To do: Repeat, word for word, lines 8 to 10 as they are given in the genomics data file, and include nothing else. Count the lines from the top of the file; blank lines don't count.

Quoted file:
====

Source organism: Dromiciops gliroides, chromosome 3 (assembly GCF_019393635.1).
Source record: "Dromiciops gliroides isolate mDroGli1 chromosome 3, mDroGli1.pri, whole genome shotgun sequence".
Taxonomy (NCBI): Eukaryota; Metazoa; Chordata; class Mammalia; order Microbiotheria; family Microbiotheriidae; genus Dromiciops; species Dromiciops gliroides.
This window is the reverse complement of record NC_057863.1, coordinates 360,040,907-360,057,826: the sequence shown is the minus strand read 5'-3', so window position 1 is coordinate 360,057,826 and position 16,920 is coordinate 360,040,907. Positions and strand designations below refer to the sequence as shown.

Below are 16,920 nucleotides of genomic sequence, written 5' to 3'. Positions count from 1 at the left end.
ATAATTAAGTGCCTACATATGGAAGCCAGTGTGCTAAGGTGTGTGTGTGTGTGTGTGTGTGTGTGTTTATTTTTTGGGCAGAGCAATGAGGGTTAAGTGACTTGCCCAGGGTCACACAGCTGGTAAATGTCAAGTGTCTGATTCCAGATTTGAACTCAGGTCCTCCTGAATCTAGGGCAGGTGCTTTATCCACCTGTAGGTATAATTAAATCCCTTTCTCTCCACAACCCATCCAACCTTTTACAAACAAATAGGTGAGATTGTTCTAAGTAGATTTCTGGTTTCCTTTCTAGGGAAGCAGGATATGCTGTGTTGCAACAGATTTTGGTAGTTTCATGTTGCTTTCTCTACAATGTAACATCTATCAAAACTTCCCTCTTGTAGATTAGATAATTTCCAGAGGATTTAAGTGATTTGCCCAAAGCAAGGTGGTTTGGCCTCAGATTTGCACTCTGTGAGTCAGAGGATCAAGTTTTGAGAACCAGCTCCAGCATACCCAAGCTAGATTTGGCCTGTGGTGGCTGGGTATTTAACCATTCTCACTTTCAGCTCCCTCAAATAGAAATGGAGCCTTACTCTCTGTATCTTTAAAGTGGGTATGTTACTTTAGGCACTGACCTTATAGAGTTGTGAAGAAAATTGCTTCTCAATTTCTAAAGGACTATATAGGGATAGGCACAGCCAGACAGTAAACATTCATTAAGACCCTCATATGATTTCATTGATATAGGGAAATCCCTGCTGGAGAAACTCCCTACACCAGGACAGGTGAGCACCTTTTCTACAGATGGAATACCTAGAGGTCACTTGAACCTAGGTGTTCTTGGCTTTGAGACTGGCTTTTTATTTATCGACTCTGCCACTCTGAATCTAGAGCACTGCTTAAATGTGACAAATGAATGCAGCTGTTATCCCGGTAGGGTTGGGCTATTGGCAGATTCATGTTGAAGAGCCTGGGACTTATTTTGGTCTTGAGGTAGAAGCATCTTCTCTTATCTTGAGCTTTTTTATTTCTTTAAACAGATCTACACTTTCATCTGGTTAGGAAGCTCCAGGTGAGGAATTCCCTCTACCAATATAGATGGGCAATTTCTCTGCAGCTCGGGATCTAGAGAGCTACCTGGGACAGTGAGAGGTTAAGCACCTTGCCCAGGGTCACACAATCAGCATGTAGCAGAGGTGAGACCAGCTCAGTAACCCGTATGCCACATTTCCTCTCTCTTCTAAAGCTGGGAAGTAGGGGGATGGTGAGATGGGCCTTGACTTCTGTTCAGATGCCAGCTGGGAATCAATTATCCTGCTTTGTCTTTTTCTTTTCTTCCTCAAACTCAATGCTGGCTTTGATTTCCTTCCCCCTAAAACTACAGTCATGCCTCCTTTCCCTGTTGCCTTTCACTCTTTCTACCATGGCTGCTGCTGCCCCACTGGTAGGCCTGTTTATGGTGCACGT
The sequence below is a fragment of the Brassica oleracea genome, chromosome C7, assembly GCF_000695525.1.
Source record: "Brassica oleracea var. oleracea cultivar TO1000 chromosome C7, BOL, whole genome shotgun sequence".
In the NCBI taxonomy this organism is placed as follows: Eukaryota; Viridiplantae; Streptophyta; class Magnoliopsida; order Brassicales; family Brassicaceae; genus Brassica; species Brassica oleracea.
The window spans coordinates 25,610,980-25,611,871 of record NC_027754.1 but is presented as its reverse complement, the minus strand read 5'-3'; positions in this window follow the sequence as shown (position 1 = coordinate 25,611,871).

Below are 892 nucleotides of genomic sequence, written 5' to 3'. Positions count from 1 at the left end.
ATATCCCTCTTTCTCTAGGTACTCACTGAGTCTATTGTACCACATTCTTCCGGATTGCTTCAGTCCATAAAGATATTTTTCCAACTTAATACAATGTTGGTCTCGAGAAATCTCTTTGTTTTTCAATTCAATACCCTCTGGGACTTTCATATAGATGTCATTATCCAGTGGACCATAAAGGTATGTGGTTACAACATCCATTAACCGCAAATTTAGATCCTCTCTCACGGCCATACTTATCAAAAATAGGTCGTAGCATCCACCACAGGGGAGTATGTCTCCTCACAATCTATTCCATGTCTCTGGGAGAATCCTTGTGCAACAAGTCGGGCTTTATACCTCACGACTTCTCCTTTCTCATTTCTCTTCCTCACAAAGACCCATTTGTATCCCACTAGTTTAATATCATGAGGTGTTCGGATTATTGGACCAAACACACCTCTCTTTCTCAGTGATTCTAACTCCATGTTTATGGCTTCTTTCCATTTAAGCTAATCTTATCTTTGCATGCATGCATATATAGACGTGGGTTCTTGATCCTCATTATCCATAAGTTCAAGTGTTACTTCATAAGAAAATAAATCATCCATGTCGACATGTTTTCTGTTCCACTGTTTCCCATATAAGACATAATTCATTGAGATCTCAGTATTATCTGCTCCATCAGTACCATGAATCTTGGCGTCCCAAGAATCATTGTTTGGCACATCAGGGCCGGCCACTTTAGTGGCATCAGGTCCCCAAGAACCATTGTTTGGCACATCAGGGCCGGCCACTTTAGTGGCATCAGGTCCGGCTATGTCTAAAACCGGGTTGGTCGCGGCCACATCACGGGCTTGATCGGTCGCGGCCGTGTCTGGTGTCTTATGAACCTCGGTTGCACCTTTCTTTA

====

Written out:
Source record: "Brassica oleracea var. oleracea cultivar TO1000 chromosome C7, BOL, whole genome shotgun sequence".
In the NCBI taxonomy this organism is placed as follows: Eukaryota; Viridiplantae; Streptophyta; class Magnoliopsida; order Brassicales; family Brassicaceae; genus Brassica; species Brassica oleracea.
The window spans coordinates 25,610,980-25,611,871 of record NC_027754.1 but is presented as its reverse complement, the minus strand read 5'-3'; positions in this window follow the sequence as shown (position 1 = coordinate 25,611,871).